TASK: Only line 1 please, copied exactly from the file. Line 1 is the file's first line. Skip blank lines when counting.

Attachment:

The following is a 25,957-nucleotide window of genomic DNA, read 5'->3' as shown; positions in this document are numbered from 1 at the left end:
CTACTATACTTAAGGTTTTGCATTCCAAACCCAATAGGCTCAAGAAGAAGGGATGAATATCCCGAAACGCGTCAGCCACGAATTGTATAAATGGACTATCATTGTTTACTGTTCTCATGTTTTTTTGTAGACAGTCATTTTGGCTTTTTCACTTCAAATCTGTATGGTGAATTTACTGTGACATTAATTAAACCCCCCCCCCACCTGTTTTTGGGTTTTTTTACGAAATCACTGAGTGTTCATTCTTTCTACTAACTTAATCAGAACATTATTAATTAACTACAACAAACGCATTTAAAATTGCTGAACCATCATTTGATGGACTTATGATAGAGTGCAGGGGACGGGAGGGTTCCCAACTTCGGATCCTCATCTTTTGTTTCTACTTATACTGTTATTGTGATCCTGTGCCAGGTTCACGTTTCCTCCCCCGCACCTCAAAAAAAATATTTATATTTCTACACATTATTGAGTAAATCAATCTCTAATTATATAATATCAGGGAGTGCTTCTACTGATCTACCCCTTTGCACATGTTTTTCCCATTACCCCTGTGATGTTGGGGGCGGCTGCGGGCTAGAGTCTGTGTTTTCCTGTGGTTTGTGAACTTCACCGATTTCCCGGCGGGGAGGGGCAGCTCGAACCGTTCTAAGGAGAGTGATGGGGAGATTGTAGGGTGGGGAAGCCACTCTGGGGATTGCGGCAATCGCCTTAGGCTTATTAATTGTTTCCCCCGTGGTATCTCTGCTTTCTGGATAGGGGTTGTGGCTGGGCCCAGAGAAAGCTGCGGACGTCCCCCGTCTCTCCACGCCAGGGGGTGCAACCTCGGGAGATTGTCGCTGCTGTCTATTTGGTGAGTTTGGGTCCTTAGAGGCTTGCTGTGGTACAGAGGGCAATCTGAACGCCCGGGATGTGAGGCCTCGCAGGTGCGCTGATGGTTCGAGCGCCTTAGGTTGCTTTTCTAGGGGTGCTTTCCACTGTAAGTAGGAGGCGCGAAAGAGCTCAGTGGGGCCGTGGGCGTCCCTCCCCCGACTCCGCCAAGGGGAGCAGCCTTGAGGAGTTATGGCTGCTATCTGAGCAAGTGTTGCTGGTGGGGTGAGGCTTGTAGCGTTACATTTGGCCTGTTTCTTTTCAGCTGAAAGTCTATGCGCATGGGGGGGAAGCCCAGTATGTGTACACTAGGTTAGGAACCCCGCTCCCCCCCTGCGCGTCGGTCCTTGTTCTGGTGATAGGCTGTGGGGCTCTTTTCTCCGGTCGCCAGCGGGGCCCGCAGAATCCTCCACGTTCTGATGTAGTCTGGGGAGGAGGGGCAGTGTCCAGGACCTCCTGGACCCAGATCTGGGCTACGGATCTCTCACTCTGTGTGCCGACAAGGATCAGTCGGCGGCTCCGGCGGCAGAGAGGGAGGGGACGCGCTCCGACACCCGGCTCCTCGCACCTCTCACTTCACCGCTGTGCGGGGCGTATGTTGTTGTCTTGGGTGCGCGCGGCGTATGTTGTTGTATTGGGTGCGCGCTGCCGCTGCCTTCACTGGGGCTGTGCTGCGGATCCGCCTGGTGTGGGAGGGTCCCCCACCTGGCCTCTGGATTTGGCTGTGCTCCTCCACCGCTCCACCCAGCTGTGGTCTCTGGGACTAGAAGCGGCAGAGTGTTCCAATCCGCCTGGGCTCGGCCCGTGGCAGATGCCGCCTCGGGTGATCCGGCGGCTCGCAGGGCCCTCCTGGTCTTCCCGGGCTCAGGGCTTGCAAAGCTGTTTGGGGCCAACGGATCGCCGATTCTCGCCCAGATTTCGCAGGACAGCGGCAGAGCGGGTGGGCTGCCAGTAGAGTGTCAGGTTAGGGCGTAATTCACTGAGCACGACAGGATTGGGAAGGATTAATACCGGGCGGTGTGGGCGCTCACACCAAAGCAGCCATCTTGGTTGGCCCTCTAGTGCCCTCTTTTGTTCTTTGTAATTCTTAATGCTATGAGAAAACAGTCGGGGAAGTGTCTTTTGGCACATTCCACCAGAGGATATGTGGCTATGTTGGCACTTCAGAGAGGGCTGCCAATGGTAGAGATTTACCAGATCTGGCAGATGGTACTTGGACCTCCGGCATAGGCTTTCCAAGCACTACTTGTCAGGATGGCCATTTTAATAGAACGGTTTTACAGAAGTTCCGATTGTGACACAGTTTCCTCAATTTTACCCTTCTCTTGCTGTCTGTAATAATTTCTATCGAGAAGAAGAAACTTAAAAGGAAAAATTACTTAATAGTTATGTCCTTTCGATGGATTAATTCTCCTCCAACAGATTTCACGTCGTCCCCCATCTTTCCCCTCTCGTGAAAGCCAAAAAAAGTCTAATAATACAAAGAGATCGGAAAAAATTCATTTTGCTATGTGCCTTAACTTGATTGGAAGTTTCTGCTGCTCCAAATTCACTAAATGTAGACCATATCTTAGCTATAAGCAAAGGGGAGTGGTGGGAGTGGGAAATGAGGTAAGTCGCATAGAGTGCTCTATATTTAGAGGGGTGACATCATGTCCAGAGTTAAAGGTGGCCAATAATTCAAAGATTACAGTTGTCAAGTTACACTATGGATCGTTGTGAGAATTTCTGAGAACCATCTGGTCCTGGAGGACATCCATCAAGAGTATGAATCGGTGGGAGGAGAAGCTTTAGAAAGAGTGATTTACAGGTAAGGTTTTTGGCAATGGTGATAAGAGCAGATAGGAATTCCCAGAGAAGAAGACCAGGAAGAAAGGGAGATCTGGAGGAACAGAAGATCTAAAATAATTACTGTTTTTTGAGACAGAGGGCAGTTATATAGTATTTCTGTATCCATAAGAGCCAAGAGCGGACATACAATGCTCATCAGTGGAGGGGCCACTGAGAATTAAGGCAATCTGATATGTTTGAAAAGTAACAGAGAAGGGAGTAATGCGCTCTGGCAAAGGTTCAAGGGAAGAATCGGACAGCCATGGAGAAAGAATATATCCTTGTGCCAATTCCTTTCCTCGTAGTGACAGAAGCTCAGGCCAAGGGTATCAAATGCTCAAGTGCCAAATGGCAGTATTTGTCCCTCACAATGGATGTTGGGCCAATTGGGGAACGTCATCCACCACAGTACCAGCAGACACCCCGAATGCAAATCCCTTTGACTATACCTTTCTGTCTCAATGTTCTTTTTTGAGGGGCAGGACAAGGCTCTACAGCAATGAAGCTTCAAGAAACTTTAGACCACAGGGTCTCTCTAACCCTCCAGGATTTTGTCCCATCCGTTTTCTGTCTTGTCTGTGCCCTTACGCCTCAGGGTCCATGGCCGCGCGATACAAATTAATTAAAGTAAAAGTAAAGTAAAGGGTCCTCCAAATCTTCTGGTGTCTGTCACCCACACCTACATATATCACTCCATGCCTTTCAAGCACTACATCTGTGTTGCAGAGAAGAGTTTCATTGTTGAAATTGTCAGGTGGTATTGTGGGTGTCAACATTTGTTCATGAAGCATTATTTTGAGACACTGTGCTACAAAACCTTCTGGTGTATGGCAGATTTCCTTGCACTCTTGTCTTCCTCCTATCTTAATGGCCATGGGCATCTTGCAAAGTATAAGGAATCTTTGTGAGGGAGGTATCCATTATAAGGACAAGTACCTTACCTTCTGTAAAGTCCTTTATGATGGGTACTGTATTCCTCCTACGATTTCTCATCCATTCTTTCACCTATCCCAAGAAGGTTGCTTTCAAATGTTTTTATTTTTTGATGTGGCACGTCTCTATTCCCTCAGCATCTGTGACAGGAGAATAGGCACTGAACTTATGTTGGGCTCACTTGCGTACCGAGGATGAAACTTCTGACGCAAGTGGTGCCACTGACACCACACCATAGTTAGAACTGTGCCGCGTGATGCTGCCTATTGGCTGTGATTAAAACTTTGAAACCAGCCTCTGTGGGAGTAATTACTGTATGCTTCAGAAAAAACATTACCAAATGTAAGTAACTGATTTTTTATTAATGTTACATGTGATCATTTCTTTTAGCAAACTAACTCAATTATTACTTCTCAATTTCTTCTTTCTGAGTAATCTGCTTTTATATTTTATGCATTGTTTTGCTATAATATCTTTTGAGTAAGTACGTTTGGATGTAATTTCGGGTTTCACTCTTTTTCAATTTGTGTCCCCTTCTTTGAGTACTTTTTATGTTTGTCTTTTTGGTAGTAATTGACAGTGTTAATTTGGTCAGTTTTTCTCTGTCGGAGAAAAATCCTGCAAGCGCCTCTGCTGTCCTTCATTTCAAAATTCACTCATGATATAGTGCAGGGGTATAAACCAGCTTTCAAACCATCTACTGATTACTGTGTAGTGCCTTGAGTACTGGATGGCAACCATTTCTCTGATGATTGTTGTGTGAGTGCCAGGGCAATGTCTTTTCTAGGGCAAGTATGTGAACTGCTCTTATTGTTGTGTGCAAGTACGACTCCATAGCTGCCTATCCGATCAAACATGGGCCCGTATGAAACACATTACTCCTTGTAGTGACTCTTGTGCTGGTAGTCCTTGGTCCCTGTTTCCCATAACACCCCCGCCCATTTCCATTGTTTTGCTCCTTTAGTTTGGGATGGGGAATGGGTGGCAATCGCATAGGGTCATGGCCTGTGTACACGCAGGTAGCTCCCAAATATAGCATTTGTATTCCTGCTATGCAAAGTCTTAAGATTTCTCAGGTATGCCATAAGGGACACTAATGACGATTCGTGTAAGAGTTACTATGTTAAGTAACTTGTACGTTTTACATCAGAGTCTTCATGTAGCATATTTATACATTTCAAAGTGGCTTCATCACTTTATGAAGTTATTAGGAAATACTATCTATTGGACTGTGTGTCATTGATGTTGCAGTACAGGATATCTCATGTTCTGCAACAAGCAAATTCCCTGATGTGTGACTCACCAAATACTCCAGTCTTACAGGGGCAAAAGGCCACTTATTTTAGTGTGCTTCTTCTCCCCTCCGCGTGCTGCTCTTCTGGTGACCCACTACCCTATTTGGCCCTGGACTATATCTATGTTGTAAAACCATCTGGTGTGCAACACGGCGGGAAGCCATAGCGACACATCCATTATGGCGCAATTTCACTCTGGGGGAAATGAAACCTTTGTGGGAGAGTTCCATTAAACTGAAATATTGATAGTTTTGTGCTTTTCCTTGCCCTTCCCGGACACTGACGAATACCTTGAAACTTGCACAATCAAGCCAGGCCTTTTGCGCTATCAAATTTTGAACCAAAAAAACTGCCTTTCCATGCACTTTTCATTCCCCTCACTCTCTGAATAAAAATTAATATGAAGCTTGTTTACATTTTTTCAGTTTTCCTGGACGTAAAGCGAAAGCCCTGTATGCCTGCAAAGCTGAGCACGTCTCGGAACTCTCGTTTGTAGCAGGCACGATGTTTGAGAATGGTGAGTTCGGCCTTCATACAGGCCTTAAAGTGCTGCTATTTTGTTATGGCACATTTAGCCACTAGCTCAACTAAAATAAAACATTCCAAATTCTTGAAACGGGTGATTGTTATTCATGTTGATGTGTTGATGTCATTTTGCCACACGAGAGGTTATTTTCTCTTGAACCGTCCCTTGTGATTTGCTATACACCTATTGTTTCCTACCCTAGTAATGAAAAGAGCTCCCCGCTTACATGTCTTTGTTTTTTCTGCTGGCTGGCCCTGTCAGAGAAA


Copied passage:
The following is a 25,957-nucleotide window of genomic DNA, read 5'->3' as shown; positions in this document are numbered from 1 at the left end: